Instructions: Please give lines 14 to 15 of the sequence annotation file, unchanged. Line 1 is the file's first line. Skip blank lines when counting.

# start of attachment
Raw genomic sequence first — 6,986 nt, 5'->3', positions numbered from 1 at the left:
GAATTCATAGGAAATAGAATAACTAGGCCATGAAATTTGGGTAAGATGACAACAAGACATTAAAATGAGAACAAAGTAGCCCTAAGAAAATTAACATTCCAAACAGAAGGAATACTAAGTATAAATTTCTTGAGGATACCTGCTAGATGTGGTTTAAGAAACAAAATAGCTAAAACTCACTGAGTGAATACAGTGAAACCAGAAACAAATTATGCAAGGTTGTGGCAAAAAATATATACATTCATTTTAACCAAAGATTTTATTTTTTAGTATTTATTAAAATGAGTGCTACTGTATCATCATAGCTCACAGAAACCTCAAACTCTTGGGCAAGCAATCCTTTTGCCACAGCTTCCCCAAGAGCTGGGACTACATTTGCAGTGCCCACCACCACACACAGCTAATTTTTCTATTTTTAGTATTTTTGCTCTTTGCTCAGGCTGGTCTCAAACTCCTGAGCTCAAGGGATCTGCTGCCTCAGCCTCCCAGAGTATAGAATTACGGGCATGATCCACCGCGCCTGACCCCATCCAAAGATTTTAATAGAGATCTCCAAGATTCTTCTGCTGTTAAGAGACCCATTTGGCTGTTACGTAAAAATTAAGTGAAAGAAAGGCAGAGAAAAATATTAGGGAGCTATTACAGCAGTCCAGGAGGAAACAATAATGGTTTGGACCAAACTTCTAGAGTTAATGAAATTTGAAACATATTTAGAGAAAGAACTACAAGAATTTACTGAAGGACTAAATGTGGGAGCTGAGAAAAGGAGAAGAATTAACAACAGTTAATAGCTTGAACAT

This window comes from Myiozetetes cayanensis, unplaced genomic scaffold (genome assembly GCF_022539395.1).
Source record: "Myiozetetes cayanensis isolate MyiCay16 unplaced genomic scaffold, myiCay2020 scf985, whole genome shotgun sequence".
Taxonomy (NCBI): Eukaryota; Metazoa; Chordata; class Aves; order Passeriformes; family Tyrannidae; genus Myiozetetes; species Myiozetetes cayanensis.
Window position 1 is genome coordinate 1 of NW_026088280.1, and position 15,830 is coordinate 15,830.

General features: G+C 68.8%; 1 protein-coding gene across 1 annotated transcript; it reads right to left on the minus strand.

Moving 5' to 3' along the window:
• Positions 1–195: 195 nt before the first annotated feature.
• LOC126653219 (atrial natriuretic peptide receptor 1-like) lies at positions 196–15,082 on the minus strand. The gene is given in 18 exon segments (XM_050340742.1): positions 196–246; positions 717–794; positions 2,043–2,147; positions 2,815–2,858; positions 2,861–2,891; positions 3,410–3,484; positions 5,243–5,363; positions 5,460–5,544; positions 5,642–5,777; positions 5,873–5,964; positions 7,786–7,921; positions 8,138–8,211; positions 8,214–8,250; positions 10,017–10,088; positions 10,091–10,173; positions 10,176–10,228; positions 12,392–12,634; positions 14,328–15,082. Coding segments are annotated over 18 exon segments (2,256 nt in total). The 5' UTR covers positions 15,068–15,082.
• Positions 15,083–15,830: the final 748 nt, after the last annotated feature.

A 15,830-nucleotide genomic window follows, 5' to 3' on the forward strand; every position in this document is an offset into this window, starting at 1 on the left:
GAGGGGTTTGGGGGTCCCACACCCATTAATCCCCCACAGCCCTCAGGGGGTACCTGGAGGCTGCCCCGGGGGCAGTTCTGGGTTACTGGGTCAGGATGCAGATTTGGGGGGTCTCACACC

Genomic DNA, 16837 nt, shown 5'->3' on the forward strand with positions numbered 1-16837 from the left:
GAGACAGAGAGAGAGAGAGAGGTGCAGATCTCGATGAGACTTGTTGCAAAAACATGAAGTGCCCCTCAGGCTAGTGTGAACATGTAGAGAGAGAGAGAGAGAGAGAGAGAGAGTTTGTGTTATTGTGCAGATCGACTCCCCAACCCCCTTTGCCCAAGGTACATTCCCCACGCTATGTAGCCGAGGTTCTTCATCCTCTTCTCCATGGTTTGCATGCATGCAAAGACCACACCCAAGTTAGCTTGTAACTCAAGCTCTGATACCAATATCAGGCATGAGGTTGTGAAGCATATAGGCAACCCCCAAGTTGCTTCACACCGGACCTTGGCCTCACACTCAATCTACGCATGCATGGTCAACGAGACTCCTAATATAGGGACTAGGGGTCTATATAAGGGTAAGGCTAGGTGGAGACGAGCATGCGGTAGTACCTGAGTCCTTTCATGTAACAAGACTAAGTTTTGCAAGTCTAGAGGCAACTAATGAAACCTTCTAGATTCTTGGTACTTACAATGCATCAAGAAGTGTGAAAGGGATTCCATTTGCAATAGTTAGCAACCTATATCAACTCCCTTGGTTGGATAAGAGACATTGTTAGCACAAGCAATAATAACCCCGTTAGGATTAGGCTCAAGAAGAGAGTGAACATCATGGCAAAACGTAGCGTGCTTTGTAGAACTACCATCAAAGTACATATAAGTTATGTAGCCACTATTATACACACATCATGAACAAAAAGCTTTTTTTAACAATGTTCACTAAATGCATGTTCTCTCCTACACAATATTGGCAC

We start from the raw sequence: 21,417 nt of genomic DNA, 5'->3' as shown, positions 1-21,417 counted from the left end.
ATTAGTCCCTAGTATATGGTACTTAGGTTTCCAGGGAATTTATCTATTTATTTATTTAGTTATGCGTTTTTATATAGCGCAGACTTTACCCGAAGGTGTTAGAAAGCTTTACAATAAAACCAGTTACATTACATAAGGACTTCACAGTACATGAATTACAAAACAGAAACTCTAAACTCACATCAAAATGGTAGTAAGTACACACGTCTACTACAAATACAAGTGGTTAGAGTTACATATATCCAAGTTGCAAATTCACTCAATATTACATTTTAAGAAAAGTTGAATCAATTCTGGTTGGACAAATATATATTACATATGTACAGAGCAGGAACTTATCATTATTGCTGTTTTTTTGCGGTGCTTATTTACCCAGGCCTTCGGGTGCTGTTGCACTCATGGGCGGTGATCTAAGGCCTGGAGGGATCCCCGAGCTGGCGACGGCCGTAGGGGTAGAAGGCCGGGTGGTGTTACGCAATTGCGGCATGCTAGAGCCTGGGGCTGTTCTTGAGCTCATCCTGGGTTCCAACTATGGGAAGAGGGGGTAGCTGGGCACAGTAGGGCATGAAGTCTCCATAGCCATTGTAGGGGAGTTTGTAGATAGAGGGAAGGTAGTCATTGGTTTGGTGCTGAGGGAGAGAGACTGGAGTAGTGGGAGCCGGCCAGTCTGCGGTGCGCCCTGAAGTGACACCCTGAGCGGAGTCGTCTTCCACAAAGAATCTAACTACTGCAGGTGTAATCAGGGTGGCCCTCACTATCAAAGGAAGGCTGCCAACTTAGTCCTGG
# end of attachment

Genomic DNA, 16837 nt, shown 5'->3' on the forward strand with positions numbered 1-16837 from the left:
GAGACAGAGAGAGAGAGAGAGGTGCAGATCTCGATGAGACTTGTTGCAAAAACATGAAGTGCCCCTCAGGCTAGTGTGAACATGTAGAGAGAGAGAGAGAGAGAGAGAGAGAGTTTGTGTTATTGTGCAGATCGACTCCCCAACCCCCTTTGCCCAAGGTACATTCCCCACGCTATGTAGCCGAGGTTCTTCATCCTCTTCTCCATGGTTTGCATGCATGCAAAGACCACACCCAAGTTAGCTTGTAACTCAAGCTCTGATACCAATATCAGGCATGAGGTTGTGAAGCATATAGGCAACCCCCAAGTTGCTTCACACCGGACCTTGGCCTCACACTCAATCTACGCATGCATGGTCAACGAGACTCCTAATATAGGGACTAGGGGTCTATATAAGGGTAAGGCTAGGTGGAGACGAGCATGCGGTAGTACCTGAGTCCTTTCATGTAACAAGACTAAGTTTTGCAAGTCTAGAGGCAACTAATGAAACCTTCTAGATTCTTGGTACTTACAATGCATCAAGAAGTGTGAAAGGGATTCCATTTGCAATAGTTAGCAACCTATATCAACTCCCTTGGTTGGATAAGAGACATTGTTAGCACAAGCAATAATAACCCCGTTAGGATTAGGCTCAAGAAGAGAGTGAACATCATGGCAAAACGTAGCGTGCTTTGTAGAACTACCATCAAAGTACATATAAGTTATGTAGCCACTATTATACACACATCATGAACAAAAAGCTTTTTTTAACAATGTTCACTAAATGCATGTTCTCTCCTACACAATATTGGCAC